Through observing the care, tribulations, and pleasures associated with the projects we undertake as adults, children are developing functions of their own capacities. As a model it is important to keep in mind that true self esteem comes from feeling genuine competence, not performing for an adult's praise. By demonstrating and developing our own competencies we are laying the foundation for children to live in similar ways. To go about one's business in a meaningful self-directed way is to add to life in present and in future.
Children also attach emotions to events, so if we are joyful in work, they will associate that task with joy.
Soon you'll be turning work into story time for your young ones.
Simple activities to model for children: reading, writing, creating, mending, gardening, bird watching, building, washing dishes, sweeping, folding laundry, weeding, moving rock, brick or lumber...
By Chanel Loren, Waterstrider teacher
We love creating opportunity to see birds. What do birds like?
As the days are warming up birds are searching more for water. Birds need water for drinking and grooming and cooling themselves off in hott days. By putting out water in your yard you will undoubtedly attract birds and get to see and know who they are.
How to share water with your bird friends:
After setting up your bird bath you can sit near by and wait! You will be amazed at what Birds might come by and take a dip.
by Lia Grippo
The Longest Sit Spot
For obvious reasons, I have been home much more than I normally am. This has been a time like no other, and while a great deal about being home so has been difficult, some interesting things have happened.
Things I’ve noticed while home so much more:A few days into this pattern I began to notice that a Crow took a stroll along the fence every evening between 7 and 8 pm. She's walking along it now, as I write this. I noticed that a House Wren visits the same fence, hunting for early evening insects between 5 and 7pm. In the mornings, a California Towhee searches in the garden in the shade of the fence. In the late mornings, that fence belongs to the Mockingbird! A House Sparrow hunts insects under the house eaves every afternoon, which tells me they have babies somewhere nearby. The Western Scrub Jay flies into the neighbor’s orange tree with twigs in her beak day after day.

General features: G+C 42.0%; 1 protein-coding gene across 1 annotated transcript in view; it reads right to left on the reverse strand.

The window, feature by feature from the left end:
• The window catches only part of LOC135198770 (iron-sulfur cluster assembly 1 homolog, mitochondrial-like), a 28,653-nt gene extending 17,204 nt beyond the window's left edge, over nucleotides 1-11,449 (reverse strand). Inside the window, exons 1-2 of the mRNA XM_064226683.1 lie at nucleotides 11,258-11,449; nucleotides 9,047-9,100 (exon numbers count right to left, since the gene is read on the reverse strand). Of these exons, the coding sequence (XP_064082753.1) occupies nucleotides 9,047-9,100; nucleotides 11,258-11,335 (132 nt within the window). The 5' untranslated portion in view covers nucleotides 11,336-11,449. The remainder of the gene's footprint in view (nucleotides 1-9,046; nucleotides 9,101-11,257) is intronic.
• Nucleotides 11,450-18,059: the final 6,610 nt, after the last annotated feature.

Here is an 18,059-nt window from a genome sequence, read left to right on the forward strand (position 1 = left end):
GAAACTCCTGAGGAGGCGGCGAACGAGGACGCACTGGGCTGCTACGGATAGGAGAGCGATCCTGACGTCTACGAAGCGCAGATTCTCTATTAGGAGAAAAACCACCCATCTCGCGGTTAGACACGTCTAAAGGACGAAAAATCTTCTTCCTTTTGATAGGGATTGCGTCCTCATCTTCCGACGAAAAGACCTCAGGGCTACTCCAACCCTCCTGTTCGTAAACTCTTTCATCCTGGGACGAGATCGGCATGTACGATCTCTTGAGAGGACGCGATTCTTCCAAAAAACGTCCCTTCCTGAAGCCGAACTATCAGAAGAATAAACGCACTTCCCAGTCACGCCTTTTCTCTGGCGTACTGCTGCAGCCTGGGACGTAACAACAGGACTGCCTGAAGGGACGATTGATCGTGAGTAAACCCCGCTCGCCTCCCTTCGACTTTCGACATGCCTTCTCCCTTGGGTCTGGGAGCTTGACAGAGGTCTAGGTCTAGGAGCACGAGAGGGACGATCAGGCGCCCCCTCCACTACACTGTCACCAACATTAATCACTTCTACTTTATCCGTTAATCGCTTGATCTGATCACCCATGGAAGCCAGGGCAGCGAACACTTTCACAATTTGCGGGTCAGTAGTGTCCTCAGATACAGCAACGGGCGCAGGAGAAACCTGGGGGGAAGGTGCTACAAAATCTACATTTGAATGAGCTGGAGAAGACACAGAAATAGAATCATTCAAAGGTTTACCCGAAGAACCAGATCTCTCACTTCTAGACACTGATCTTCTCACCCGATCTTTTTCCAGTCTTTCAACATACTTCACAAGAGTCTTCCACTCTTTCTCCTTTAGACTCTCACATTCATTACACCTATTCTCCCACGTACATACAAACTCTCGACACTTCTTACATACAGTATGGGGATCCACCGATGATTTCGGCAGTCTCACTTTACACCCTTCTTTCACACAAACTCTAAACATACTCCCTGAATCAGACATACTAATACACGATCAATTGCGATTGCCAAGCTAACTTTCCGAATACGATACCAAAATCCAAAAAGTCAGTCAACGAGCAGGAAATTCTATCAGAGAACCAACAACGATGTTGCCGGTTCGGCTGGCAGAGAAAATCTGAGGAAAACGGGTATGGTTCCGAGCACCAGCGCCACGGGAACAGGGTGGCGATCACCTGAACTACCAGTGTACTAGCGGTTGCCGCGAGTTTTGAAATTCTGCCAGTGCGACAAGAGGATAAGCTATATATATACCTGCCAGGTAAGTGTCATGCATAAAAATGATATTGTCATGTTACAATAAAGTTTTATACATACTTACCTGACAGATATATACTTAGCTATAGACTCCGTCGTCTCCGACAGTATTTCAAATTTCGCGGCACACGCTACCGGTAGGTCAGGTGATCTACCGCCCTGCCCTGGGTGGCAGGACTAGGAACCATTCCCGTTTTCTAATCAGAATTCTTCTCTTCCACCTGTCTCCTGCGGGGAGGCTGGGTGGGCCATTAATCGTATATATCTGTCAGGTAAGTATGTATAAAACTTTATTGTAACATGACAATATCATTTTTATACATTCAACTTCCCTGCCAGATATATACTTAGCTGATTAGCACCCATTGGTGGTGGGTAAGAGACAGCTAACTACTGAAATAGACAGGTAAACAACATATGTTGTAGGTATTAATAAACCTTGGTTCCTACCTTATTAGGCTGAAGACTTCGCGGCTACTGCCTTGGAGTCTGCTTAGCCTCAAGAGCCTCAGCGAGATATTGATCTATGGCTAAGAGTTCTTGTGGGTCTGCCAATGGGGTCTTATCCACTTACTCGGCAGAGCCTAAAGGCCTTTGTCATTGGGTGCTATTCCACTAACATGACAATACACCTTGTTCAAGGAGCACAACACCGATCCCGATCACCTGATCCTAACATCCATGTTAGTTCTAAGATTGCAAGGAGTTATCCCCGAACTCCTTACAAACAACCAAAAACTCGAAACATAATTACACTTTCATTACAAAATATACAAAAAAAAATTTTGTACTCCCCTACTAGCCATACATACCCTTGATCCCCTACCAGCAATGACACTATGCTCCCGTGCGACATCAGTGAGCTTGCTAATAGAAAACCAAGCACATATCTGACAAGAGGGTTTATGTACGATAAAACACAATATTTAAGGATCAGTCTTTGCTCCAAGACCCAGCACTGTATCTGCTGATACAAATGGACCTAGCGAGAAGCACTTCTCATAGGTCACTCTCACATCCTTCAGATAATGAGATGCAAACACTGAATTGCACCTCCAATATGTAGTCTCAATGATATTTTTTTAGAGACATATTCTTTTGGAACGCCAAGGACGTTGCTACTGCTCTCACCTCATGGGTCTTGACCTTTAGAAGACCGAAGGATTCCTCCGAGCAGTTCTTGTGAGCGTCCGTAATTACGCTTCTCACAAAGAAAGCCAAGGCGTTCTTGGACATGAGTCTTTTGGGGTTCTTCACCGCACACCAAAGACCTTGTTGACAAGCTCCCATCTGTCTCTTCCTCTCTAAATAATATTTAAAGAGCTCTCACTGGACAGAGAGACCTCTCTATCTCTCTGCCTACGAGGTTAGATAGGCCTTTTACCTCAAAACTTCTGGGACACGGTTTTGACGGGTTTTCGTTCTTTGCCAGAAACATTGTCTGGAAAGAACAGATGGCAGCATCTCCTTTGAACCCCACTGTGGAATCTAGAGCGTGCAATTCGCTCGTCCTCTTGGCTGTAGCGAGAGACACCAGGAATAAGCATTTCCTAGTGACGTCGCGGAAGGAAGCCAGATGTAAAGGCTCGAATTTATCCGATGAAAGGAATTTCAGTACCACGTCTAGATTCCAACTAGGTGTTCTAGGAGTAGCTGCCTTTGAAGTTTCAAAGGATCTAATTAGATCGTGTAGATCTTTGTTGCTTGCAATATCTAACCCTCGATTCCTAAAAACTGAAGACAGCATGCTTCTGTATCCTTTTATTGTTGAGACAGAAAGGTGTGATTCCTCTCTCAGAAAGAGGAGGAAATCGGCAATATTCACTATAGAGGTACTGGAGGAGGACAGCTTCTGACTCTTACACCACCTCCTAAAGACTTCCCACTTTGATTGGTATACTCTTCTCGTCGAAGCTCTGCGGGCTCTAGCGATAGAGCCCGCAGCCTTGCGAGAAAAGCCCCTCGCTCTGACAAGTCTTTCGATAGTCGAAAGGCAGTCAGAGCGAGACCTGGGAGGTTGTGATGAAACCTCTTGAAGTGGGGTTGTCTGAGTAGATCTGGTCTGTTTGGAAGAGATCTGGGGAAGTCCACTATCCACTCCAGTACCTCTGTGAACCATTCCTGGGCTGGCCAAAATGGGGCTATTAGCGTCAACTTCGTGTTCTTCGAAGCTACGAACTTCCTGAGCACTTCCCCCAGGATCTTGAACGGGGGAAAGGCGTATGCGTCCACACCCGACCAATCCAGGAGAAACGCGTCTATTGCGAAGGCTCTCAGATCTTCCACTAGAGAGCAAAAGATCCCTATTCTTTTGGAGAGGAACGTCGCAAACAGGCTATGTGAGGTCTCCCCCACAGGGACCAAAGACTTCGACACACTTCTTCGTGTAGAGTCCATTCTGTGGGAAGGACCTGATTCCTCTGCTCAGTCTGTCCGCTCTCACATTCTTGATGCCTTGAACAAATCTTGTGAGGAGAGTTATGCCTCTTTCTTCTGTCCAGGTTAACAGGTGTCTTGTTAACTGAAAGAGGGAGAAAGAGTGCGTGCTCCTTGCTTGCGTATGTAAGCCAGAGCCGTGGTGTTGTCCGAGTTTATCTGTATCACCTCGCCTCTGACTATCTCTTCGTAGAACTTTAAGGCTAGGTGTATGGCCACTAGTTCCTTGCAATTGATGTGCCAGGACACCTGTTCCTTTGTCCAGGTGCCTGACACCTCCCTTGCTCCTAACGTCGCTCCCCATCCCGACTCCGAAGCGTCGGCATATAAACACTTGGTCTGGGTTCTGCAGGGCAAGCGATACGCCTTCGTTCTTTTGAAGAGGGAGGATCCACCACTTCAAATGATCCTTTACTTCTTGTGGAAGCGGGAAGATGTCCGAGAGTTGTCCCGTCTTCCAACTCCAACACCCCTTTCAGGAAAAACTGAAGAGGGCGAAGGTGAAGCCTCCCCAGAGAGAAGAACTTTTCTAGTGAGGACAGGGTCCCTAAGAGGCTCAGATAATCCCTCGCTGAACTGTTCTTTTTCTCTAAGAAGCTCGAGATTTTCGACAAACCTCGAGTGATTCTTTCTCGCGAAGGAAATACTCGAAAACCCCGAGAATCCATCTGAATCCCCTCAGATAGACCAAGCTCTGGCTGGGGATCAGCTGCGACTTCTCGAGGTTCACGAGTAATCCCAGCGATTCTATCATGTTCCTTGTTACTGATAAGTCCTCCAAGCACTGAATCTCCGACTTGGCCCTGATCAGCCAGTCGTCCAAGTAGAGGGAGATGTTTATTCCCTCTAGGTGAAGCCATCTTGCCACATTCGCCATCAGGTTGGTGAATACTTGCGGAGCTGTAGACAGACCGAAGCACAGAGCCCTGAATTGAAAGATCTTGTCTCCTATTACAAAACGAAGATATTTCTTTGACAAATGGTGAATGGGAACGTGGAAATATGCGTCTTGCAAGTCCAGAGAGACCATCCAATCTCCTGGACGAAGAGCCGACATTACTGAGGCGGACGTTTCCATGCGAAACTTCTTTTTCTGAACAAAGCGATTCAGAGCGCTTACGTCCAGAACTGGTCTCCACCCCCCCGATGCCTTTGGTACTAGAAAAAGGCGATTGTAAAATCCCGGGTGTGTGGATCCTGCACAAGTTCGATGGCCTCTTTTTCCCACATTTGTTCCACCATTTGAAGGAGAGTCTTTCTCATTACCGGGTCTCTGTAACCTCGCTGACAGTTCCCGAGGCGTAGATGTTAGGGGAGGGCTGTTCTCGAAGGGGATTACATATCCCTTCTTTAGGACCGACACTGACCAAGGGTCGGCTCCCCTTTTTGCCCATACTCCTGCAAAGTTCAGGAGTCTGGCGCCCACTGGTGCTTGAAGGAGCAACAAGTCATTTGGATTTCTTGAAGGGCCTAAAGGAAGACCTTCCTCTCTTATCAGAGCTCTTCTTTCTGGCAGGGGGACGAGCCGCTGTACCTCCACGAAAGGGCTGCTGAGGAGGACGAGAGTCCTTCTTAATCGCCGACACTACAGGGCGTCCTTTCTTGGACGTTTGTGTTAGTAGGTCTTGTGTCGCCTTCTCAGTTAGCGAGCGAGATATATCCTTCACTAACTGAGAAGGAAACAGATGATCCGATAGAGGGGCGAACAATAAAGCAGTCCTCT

When beginning to walk the path of Nature connection, we learn that having a sit spot, a place to visit repeatedly over time, at differing times of day, is the best and fastest path to knowledge, awareness, and intimacy. This is a key and vital ingredient.
This quarantine has been the longest sit spot I have ever had. I have learned the patterns of the individual birds who’s home I share. I have become more intimate with them as I have watched their lives unfold, daily. Like any long sit, this one has its discomforts, its minor miracles, its long stretches of seeming nothingness.
Pay attention to all that is around you.
You, too, are in the longest sit spot.
Wild Roots staff authors include Erin Boehme, Lia Grippo, CJ Cintas, Anne McCarthy, Tyler Starbard, Jenn Sepulveda, Heather Young, Amalia Smith Hale, Natalia Pareja...